Abstract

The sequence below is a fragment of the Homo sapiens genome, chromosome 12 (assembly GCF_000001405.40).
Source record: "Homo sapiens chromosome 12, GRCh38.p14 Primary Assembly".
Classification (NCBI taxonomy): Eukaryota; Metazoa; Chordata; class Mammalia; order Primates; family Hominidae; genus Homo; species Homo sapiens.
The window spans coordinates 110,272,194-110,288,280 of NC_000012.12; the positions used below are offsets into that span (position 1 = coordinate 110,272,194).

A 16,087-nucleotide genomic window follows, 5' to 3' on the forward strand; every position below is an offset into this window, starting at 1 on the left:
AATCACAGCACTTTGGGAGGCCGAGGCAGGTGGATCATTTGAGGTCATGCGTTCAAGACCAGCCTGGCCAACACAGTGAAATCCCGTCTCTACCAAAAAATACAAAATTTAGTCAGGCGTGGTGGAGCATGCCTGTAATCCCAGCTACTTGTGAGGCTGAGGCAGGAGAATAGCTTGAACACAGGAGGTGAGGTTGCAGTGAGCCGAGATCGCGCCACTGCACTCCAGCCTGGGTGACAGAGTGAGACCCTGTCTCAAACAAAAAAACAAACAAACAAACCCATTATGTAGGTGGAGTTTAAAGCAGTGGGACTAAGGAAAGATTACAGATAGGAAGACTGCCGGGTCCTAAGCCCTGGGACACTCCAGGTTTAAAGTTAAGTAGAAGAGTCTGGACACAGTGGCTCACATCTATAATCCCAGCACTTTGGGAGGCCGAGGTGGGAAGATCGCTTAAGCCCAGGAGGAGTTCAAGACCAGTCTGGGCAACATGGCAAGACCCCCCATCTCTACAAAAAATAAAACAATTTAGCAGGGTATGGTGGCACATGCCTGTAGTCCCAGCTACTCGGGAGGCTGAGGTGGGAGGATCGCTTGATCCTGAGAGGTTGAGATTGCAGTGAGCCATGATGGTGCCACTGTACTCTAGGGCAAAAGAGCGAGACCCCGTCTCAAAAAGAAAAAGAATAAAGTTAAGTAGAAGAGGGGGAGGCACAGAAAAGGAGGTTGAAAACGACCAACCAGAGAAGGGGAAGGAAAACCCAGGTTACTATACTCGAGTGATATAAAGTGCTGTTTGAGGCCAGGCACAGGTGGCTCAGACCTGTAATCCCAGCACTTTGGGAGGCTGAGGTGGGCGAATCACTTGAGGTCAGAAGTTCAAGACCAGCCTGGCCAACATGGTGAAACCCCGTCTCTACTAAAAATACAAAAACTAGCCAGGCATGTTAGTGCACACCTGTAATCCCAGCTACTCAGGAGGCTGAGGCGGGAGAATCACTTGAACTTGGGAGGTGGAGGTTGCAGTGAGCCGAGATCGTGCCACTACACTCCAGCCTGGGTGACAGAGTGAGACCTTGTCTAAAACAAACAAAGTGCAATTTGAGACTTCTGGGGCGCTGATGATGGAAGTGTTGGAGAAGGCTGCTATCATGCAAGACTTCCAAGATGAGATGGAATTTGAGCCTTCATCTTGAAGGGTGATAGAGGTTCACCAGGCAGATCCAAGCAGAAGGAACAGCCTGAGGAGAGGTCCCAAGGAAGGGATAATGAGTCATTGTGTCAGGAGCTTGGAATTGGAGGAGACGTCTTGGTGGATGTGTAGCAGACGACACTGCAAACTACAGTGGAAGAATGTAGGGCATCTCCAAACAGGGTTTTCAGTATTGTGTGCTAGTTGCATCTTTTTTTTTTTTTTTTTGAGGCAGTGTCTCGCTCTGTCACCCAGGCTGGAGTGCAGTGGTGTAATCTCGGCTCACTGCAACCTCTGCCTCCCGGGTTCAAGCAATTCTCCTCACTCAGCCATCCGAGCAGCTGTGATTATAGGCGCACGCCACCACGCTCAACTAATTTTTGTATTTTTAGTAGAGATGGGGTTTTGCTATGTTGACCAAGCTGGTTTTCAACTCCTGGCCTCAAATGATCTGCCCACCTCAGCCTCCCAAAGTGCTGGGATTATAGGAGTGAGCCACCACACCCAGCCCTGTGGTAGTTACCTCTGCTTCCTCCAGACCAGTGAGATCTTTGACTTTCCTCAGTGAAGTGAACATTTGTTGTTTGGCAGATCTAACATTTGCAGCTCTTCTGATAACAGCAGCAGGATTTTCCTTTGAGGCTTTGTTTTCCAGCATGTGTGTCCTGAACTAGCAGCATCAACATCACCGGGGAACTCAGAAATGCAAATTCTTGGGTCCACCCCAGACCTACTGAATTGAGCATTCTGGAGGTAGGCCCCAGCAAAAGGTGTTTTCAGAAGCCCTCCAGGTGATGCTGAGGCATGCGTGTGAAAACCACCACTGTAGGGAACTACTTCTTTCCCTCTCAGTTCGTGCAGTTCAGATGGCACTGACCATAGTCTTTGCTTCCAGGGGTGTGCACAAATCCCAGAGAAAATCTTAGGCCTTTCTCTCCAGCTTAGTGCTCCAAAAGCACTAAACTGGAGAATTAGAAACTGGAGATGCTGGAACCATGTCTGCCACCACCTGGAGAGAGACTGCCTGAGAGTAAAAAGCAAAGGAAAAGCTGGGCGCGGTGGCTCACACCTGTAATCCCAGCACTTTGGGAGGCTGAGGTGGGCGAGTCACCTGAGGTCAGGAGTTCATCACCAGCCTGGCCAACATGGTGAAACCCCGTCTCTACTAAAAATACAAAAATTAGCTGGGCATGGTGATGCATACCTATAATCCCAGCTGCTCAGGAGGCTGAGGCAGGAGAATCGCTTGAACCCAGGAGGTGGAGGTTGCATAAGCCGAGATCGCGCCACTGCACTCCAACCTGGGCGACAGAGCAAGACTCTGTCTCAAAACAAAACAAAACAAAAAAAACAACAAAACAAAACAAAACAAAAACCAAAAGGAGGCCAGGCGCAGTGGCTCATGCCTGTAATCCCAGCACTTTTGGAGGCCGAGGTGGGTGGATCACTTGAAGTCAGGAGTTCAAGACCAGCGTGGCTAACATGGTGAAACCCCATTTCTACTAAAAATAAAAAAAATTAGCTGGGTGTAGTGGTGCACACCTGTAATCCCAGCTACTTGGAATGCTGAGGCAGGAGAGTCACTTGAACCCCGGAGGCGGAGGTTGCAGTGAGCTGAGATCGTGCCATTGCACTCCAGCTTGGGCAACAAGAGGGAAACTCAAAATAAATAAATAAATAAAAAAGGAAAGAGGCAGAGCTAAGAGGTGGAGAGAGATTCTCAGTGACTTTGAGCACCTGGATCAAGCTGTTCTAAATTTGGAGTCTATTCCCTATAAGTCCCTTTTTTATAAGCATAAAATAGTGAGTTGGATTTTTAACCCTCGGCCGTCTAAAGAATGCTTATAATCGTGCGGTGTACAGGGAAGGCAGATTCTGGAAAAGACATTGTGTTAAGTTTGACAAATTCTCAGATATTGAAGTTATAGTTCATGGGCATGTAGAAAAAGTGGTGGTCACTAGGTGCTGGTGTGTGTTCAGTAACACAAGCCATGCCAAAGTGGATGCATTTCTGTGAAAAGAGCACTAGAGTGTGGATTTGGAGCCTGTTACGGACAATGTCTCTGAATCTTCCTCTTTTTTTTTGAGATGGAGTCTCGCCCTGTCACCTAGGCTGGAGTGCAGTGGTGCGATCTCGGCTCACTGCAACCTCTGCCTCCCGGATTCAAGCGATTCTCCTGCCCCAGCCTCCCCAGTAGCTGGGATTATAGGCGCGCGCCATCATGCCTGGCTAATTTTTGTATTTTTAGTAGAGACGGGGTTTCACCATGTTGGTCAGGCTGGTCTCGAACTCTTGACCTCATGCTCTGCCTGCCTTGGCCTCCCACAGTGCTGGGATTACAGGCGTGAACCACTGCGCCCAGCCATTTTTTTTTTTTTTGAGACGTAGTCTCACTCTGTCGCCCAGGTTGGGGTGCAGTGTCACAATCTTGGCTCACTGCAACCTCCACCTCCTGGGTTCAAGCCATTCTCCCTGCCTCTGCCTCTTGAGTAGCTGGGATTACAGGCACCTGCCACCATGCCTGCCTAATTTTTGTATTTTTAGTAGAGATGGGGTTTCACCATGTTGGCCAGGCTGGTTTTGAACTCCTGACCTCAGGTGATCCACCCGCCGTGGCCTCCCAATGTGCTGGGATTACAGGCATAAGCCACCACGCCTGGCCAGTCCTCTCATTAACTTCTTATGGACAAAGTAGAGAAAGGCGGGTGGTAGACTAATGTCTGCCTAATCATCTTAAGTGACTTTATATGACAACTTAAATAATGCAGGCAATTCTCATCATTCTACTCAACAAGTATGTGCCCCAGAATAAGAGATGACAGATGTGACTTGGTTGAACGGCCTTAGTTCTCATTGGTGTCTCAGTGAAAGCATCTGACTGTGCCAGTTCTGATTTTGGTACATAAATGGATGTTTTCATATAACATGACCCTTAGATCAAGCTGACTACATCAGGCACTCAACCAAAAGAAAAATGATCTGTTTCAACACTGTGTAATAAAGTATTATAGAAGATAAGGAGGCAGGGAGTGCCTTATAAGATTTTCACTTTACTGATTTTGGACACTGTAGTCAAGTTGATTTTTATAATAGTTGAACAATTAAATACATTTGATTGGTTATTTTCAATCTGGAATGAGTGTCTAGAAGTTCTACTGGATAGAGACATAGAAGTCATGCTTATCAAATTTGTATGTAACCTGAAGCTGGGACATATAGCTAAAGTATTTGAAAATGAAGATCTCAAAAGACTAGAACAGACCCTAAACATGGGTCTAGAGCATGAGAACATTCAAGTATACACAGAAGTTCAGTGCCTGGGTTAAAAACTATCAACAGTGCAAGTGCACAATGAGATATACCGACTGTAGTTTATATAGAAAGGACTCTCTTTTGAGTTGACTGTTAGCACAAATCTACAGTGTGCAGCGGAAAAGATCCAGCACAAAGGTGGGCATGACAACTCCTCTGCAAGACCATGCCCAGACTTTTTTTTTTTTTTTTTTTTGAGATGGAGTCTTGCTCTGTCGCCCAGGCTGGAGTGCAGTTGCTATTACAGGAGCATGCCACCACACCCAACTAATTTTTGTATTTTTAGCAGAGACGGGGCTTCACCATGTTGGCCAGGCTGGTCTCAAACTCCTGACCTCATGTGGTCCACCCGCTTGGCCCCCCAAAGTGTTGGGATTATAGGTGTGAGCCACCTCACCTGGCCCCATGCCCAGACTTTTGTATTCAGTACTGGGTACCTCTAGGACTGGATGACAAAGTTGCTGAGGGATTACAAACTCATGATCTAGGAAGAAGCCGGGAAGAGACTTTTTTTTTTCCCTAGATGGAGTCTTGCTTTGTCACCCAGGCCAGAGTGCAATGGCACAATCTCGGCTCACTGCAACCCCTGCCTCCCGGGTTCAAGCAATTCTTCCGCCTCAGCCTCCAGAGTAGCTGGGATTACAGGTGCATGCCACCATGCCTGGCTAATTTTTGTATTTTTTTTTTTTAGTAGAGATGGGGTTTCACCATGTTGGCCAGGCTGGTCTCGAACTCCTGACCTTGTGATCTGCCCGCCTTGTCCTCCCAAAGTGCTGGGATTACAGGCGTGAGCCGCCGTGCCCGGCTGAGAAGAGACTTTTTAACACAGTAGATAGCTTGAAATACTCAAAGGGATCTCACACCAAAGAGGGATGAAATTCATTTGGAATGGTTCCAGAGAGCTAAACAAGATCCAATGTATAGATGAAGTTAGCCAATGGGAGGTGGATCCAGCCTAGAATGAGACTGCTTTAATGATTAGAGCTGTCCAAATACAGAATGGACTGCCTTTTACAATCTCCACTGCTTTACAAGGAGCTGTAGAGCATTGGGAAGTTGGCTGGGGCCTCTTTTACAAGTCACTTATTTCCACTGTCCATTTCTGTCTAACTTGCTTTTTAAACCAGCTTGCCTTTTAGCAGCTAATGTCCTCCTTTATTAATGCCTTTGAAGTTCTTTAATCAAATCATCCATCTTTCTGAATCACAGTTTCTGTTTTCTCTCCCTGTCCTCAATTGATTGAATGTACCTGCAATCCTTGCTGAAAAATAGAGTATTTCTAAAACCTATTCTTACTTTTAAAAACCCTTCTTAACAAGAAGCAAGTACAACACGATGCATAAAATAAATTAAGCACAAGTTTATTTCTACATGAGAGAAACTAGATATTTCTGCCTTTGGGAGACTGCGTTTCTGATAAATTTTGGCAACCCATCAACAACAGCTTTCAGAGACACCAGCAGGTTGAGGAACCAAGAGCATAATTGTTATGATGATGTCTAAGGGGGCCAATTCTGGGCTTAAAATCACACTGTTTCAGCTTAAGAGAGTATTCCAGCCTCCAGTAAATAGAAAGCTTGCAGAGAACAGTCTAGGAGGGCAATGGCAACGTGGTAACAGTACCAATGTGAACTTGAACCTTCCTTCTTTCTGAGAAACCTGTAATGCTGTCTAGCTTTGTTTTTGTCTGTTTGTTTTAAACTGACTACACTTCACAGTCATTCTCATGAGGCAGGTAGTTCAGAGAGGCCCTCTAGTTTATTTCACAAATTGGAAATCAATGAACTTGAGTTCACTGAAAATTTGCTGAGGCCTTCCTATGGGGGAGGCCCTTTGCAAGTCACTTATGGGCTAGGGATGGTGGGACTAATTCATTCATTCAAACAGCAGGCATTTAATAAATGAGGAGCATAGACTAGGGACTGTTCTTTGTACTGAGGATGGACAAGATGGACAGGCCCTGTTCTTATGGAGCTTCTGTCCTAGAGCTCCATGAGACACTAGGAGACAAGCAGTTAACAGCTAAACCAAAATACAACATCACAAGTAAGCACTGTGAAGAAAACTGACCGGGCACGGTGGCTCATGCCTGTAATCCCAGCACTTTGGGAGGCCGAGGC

Local dissolution observed at the base of the Florida Escarpment appears to result from acid generated by sea-floor oxidation of dissolved sulfide species carried in brines that seep from the base of the escarpment. The extent of seep corrosion depends upon the amount of sulfide that has exited the platform and the efficiency with which the acid attacks the limestones of the escarpment. Calculations suggest that brine seepage influences the shape of these escarpments by undercutting and steepening the carbonate continental margin edges. Other processes competing for the dissolved sulfides are bacterial chemosynthesis and sulfide mineralization, which produces organic-carbon- and sulfide-mineral-rich deposits along the unconformity that separates the buried escarpment from onlapping abyssal sediments.

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